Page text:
San Jose AAPI leaders decry lack of representation in Biden’s Cabinet picks
Joe Biden is sworn in as the 46th president of the United States by Chief Justice John Roberts as Jill Biden holds the Bible during the 59th Presidential Inauguration at the U.S. Capitol in Washington, D.C., on Jan. 20, 2021. (Saul Loeb/Pool Photo via AP)

President Joe Biden’s administration has already broken barriers: Biden brings with him the first Black and Asian American vice president and a host of other firsts in his Cabinet.

But for the first time in more than 20 years, the incoming president — one who promised the most diverse Cabinet in history — will not bring with him any Asian American or Pacific Islander Cabinet secretary nominees.

That’s a problem, say local AAPI leaders.

“He (Biden) has not fulfilled his declaration that he’s going to have an administration that looks like America,” said former U.S. Rep. Mike Honda, who represented Silicon Valley in Congress from 2001 to 2017. “If you take his word, then you ask yourself, where am I in this picture?”

AAPIs have seen continuous representation as Cabinet secretaries since Bill Clinton appointed former San Jose Mayor Norman Mineta to serve as U.S. secretary of commerce in 2000. George W. Bush had two Asian American Cabinet secretaries, including Mineta, who served as his Secretary of Transportation. Barack Obama had a record of three Asian American Cabinet secretaries and Donald Trump had one.

Former U.S. Rep. Mike Honda. File photo courtesy of Mike Honda.

So naturally, local leaders said, they were excited at the prospect of having an AAPI leader as part of Biden’s Cabinet. After all, Biden had openly courted AAPI voters, and local leaders followed suit, holding phone banks and launching online campaigns fighting against misinformation ahead of the election.

AAPIs turned out big at the ballot box in response, supporting the Biden ticket by a 2 to 1 margin in November.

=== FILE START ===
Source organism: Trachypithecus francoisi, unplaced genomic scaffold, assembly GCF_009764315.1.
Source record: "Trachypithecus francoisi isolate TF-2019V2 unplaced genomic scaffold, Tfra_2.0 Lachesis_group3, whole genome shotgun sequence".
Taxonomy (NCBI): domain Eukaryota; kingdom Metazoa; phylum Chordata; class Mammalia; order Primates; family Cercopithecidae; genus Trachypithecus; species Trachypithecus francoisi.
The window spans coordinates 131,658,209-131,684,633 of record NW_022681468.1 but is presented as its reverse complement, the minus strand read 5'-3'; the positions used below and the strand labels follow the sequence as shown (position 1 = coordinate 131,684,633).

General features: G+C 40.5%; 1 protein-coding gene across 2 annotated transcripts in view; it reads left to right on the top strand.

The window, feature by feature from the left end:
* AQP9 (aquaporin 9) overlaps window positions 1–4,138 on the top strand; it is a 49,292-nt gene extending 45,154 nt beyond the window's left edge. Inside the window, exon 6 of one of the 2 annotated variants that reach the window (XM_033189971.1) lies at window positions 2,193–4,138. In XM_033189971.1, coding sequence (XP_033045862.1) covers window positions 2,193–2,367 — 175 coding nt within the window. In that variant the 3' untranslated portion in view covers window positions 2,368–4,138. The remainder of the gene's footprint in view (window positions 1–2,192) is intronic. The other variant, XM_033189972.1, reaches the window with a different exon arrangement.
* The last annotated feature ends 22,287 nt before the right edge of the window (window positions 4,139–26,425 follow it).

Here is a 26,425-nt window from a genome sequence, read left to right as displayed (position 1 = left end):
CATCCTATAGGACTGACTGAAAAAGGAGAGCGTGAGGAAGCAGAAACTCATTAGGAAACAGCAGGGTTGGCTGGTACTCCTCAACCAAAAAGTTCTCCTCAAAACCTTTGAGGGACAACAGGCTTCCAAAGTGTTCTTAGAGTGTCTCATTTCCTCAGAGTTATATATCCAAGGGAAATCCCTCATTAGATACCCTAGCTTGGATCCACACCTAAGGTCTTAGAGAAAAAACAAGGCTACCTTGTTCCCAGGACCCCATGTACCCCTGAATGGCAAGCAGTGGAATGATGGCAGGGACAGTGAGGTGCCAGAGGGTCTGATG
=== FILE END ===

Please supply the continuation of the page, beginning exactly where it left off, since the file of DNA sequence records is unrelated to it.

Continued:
But as the open seats in the Biden transition team dwindled, various AAPI groups and elected officials increasingly pushed Biden to consider candidates like Julie Su, California’s labor secretary, to head the U.S. Department of Labor. And when the seats disappeared, some leaders in Silicon Valley weren’t impressed.

The snub has left many AAPIs looking for answers.

“This is not about a consolation prize. This is not about checking a box. It’s about having a Cabinet that reflects who we are as a nation,” said Assemblymember Ash Kalra, whose district represents Downtown San Jose and the southeast portions of Silicon Valley. “And it’s no doubt that in previous administrations, having an AAPI (on the Cabinet) meant something.”

Appointing an AAPI member to the Biden Cabinet would have “completed the narrative” of a groundbreaking cabinet, he said.

“You can have someone who is qualified and someone who provides the diversity of the nation,” Kalra added.

Advocacy groups across the country have also chimed in. The Asian Pacific American Institute for Congressional Studies, a nonprofit dedicated to AAPI civic participation and representation, and AAPI progressive political action committee CAPA21 both released statements calling the lack of representation “frustrating” and urged Biden to appoint AAPIs in future leadership positions.